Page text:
|The camper bus dropped us off at the Cathedral mountain. Our back country adventure started here. Initially, we had to be careful not to venture into the restricted area (wildlife breeding zone), and we kept walking for a few miles away from the lone dust road in the park, crossing swamps, brooks, and mountains.
Winds from the glaciers, rivers in the valleys, caribou running in the wild, the tundra carpet, were all experience of a lifetime. My attempts to describe what we experienced that day would fail miserably. Per the ranger's advice, we kept making noises (Yo Bear!) not to startle any wildlife as we kept hiking into the wild.
Our first interaction with wildlife happened when a caribou couple ran past us as were were savoring the scenery of the valley below us. We were all excited, and had our lunch talking about this. We studied the map and followed to compass, and climbed up a small hill, and we spotted a grizzly. The binoculars came in handy and we spotted another grizzly with three cubs. This was danger zone and we started to plan a different route. Adrenalin kicked in. All of a sudden a caribou emerged out of nowhere. It got curious enough and kept moving towards us. Caribou look innocent, but can be dangerous with their antlers, I guess. We began to retreat from its territory (at least that is what we assumed). It did not give in and began to chase us. We ran for our lives. We ran stumbling through swamps, rocks, bushes, hills, water holes, and above all keeping away from the grizzlies and their cubs in the distance. Luckily for us the Grizzlies did not join the chase.
After an exhausting run with the heavy loads on our backs, we had a couple of energy gel shots. When having a snack, we both always faced in opposite directions so that we had full view around us (to warn ourselves of approaching wildlife). We continued to hike through some very steep terrain, and then encountered the Toklat river. This is glacial river, with ice cold water, and water brown from the sediments. We walked along the rocky river bed, looking for a spot to cross, but could not find one for miles. And in the mean time, another Caribou started following us from across the river. It followed us along the river for more than a mile. We had enough Caribou for the day, but it was unaware of this, and we had to run again. After a while, the Caribou lost interest and ignored us. Exhausted, we crossed the river, getting wet in freezing water. Harsha feared frostbite, but our extremities did not fall off.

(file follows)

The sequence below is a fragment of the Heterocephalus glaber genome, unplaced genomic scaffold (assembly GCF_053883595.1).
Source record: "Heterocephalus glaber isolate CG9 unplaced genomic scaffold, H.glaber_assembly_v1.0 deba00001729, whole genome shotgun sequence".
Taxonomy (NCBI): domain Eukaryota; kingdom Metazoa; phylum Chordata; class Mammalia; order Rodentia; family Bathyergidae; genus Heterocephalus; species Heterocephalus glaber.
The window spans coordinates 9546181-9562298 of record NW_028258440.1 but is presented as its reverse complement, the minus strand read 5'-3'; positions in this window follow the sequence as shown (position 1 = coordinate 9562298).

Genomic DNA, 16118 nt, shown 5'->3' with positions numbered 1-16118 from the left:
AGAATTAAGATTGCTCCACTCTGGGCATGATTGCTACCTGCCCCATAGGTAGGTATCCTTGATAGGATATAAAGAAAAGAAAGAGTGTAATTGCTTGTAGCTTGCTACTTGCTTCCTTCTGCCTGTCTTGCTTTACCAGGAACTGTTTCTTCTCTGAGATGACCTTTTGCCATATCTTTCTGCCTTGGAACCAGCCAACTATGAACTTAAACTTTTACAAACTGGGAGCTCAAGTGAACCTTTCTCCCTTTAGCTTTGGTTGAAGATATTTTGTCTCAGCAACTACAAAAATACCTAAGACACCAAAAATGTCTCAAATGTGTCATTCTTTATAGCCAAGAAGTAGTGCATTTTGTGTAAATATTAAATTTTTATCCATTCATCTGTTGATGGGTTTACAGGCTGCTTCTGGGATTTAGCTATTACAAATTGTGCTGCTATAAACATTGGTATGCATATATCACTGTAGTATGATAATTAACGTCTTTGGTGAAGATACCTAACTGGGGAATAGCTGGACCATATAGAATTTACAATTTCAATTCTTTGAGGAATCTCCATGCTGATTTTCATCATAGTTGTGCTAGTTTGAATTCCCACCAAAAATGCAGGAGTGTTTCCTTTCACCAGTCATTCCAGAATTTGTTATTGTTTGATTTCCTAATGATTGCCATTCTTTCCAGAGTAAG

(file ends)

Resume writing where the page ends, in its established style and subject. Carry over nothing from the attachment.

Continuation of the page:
We found a camping spot on a nearby hill, avoiding the icy winds from the glacier. We made sure that the camp, the cooking/eating place, and the bear-resistant food container were on the corners of a equilateral triangle with 100m sides. Also, that the wind did not blow from the food to the camp (to prevent wildlife venturing to our camp). All this, along with the chases earlier in the day made us skeptical about the night. Some animals (we did not know what) got curious and started poking at out tent at night. But, we were too tired to respond. We continued to sleep, burying ourselves deep in our sleeping bags.
Early next morning, we took a peek outside the camp and there were three Caribou, very close by, staring at us. We had no clue how long they were staring, so waiting was not a prudent option. I decided to test waters, and stepped out of the camp. They kept staring but did not approach me. Quickly we packed up and left that place. After hiking for a bit, we stopped to freshen up and have breakfast. Here we saw a herd of Caribou running across the hills.
We continued our hike, trying to reach the Polychrome glacier. After each hill that we climbed, there was another to climb, followed by another. And suddenly there would be a very steep descent. After hiking for miles through chilly winds, we came across a tributary of the Toklat river. However, this was less menacing than the previous one (though the wind made it worse). We reached the Polychrome glacier by the end of the day, but could not find a place to camp for a long time. It was hard enough to stand in the wind, leave alone camping. Finally, we found a place on the leeward side of a hill, where the wind was not as intense. Though it was at a 30 degree slope, we were too exhausted to be picky. We slept through the night, this time without any animal interference.
The next morning, we headed towards the lone road to catch a bus. The hike through the brush was more taxing than climbing hills. We reached the road finally, but it was a few hundred feet above us. The climb to the road was more than 60 degree steep. As a fitting finale to our back country adventure, this was one the toughest climbs I'd done - thick vegetation, loose rocks and sand, steep slopes. We had to crawl on our bodies occasionally. But we did make it in the end without major injuries.
There are times which change your perspective about things. Our time in Denali back country was one of those.